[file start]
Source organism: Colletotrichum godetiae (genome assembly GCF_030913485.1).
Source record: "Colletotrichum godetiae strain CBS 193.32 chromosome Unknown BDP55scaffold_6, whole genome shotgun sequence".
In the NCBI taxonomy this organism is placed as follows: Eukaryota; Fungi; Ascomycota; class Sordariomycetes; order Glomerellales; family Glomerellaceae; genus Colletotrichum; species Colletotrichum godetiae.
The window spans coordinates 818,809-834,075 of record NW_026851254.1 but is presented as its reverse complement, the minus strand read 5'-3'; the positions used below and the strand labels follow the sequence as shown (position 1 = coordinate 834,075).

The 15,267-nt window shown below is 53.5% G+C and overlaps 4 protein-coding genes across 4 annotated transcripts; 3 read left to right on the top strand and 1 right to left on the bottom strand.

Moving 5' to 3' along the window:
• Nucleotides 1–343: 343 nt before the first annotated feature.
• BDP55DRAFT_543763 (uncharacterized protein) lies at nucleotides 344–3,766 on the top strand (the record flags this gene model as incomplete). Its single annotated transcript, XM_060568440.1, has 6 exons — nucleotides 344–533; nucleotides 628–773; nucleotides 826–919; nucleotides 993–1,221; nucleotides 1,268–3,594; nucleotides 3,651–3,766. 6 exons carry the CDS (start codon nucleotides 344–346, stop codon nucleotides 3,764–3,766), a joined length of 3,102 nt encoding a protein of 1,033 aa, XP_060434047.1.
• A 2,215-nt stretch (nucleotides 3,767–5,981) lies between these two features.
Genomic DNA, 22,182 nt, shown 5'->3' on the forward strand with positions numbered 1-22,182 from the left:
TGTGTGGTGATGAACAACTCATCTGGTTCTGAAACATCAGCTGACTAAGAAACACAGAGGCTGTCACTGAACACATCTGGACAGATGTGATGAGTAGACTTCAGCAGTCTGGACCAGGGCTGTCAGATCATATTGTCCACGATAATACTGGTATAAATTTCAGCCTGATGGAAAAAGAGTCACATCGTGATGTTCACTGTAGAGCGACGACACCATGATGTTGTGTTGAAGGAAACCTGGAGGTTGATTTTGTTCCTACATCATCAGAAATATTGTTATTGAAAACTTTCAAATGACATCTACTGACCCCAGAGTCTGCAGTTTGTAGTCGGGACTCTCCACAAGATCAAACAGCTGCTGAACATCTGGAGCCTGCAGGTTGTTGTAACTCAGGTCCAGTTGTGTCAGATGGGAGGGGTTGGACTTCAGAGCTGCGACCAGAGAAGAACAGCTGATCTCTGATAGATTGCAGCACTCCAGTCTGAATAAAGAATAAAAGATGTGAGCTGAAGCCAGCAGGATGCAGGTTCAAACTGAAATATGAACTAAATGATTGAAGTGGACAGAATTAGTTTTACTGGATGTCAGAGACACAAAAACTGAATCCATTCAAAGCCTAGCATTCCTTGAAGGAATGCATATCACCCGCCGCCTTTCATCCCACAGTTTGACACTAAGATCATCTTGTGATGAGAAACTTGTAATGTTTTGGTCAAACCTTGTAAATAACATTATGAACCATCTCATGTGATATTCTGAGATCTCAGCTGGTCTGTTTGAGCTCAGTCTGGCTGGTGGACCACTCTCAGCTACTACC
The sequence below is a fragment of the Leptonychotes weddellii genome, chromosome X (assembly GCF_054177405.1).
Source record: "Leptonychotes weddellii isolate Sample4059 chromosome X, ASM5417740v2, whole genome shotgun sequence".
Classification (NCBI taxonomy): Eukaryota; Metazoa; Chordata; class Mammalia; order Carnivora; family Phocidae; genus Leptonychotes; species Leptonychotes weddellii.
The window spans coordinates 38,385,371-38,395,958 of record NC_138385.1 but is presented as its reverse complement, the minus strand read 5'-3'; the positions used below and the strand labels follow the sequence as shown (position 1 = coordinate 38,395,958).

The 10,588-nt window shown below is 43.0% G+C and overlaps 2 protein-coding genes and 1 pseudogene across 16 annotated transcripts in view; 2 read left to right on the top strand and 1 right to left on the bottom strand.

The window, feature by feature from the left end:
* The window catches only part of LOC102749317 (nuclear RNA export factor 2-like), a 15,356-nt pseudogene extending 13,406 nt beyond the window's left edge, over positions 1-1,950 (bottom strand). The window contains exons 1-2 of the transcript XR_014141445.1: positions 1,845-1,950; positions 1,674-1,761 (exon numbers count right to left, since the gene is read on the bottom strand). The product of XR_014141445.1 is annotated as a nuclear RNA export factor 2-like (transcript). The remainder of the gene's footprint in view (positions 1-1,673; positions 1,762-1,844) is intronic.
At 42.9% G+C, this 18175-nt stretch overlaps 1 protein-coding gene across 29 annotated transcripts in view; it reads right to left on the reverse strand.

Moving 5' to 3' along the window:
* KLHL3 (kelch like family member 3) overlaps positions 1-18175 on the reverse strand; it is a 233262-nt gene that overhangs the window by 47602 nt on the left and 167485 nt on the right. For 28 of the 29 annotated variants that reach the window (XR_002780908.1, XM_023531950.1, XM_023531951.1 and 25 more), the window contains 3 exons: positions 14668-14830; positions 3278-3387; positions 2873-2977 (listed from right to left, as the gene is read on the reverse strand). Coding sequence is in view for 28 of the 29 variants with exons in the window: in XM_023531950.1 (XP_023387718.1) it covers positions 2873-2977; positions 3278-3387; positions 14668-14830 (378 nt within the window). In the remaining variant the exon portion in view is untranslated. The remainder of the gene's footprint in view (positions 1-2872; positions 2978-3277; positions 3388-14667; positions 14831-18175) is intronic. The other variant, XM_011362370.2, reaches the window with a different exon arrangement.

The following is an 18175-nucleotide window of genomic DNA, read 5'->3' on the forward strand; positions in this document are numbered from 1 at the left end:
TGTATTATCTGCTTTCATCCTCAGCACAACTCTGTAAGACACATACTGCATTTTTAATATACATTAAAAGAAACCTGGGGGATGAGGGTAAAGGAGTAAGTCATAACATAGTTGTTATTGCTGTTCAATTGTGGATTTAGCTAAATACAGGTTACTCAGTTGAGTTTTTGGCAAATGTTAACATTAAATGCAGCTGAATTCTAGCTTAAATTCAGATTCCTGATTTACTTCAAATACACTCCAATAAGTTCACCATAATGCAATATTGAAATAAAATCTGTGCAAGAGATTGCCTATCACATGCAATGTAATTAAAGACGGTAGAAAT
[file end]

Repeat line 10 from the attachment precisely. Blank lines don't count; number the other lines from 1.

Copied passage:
Genomic DNA, 22,182 nt, shown 5'->3' on the forward strand with positions numbered 1-22,182 from the left: